Numbers 84. Report of Major General Fitz-John Porter, U. S. Army, commanding Fifth Army Corps, of the battle of Antietam, skirmish at Blackford's or Boteler's Ford, and action near Shepherdstown.
HEADQUARTERS FIFTH ARMY CORPS,
Camp near Sharpsburg, Md., October 1, 1862.
GENERAL: I have the honor to present the following report: I received at Arlington, Va., about midnight on the 11th ultimo, orders from the General-in-Chief to report on the following day, with my corps, to Major-General McClellan at Brookeville, Md. The only portion of the Fifth Corps then under my control was Morrell's division, thus distributed: One brigade at Upton's Hill, one at Hunter's Chapel, and one at Fort Corcoran. At 6 a. m. on the 12th, the division (about 6,000 strong) was in motion via Leesborough to join the active army. Tyler's and Allabach's brigades, constituting then Whipple's now Humphreys' division, were assigned to me on the 12th on personal application to the General-in Chief, and on the morning of the 14th (having been delayed by exchanging unserviceable arms in five regiments and obtaining transportation and provision), that division, about 6,000 strong, marched to join me near Middletown, Md.
On the morning of the 14th September, I reported in person to the major-general commanding the Army of the Potomac and troops engaged in the defense of Washington, and resumed command of Sykes' division and that portion of the Reserve Artillery not distributed to corps. This portion of the command was held in readiness to take part in the battle of South Mountain, but so gallantly and effectually was the enemy driven from the heights by Burnside's and Sumner's [Hooker's?] commands, that its services were not called for.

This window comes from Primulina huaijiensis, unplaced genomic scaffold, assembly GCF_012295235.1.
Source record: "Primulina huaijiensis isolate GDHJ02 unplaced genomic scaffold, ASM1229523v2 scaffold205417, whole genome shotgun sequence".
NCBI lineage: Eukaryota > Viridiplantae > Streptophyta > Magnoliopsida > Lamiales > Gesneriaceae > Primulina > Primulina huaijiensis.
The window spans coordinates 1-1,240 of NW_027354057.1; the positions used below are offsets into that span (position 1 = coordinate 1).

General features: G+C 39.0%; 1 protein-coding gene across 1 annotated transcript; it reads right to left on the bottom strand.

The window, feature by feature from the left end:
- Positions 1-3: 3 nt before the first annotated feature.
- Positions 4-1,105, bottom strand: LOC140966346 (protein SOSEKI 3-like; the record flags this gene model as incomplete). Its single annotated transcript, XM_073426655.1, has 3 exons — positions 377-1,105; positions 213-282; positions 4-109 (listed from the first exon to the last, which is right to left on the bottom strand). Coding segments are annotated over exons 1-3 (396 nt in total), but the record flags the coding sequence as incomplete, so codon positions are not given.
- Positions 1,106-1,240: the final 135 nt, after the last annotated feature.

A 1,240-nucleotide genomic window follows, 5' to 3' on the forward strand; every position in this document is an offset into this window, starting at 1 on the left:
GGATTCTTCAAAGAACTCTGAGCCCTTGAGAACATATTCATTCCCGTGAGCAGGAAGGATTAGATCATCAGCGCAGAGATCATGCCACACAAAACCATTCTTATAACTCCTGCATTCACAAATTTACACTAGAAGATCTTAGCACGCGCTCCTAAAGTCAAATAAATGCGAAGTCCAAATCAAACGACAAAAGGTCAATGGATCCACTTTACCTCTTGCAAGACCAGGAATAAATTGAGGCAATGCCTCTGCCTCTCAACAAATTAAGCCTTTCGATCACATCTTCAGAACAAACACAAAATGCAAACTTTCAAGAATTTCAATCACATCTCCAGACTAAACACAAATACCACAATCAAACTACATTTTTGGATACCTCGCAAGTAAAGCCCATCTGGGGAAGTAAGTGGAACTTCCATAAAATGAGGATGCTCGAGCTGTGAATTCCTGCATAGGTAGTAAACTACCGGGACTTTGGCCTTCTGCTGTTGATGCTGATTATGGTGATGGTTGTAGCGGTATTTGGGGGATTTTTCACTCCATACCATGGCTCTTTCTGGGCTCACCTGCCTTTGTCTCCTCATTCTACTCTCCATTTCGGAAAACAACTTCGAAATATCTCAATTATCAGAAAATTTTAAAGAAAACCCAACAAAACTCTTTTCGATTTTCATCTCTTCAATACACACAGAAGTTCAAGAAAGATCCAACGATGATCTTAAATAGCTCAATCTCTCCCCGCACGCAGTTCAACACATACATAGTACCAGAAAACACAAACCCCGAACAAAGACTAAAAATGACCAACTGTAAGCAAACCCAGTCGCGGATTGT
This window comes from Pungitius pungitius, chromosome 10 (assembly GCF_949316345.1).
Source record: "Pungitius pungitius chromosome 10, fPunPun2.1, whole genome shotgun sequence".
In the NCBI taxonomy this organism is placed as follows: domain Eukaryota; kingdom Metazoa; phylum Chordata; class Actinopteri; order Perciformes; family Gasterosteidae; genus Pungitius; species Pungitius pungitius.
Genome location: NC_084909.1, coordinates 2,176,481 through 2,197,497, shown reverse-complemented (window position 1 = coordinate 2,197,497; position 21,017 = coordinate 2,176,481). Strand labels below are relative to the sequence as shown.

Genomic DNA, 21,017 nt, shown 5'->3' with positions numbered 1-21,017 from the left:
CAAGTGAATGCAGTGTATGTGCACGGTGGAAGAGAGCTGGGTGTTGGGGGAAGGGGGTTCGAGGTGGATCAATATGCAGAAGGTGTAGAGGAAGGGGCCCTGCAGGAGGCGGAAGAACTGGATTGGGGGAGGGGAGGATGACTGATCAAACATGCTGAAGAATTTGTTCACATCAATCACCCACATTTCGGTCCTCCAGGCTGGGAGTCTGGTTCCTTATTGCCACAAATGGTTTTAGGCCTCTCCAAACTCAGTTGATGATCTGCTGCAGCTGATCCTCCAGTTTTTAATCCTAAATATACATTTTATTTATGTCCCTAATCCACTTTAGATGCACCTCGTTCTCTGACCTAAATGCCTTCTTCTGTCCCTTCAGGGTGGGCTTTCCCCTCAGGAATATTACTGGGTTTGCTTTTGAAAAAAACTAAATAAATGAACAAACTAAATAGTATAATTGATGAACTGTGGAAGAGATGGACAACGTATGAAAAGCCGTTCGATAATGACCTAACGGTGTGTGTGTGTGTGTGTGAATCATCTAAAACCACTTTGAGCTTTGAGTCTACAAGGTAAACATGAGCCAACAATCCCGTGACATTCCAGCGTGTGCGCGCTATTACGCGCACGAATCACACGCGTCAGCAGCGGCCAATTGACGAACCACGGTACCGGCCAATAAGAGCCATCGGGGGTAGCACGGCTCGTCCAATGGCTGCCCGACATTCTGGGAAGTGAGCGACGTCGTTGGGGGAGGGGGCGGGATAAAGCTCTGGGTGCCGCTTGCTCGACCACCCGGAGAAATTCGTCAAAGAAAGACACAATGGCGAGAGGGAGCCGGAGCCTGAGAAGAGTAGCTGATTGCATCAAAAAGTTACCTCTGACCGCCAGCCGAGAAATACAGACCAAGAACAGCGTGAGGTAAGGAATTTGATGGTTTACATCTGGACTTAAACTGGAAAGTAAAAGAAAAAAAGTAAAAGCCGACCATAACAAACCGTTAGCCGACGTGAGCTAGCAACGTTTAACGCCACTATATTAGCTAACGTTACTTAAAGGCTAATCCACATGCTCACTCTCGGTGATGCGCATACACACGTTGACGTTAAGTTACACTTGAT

On the 15th, in compliance with instructions to pursue the enemy until I came upon him in large force or in position, and then to take position, and await arrival of other corps, I passed through Burnside's command, which had halted for some hours on South Mountain, and moved on the direct road to Sharpsburg as far as the Antietam Bridge, where, on the right, I found a portion (Richardson's division) of Sumner's corps in line of battle opposite the enemy, then formed on the Sharpsburg Heights. Sykes at once took position behind commanding heights to the left of the road approaching the bridge, and, protected by him, artillery was posted to command the bridge, the roads, and the ground in front of both. The Reserve Artillery, having been accidentally cut off by infantry of another corps (Burnside's), arrived too late to be located that night.
Soon after daybreak of the 16th the enemy's artillery opened from the Sharpsburg Heights, and as soon as our guns were in proper position it was vigorously replied to, and the guns brought to bear throughout the day effectively upon the enemy in front of Sykes, Sumner, and Hooker. Morell's division arrived at about noon, and on the 17th replaced Richardson's division in support of the batteries on the right of Antietam Bridge. Two brigades of Morell's division were dispatched in the afternoon to the aid of General Sumner, then hard pressed. They were halted near their destination by the major-general commanding, who had sent for them. They returned after dark.
From early in the morning of the 17th till dark the artillery was engaged with great effect upon that of the enemy, or upon his infantry, whenever it showed itself. The men were in many cases driven from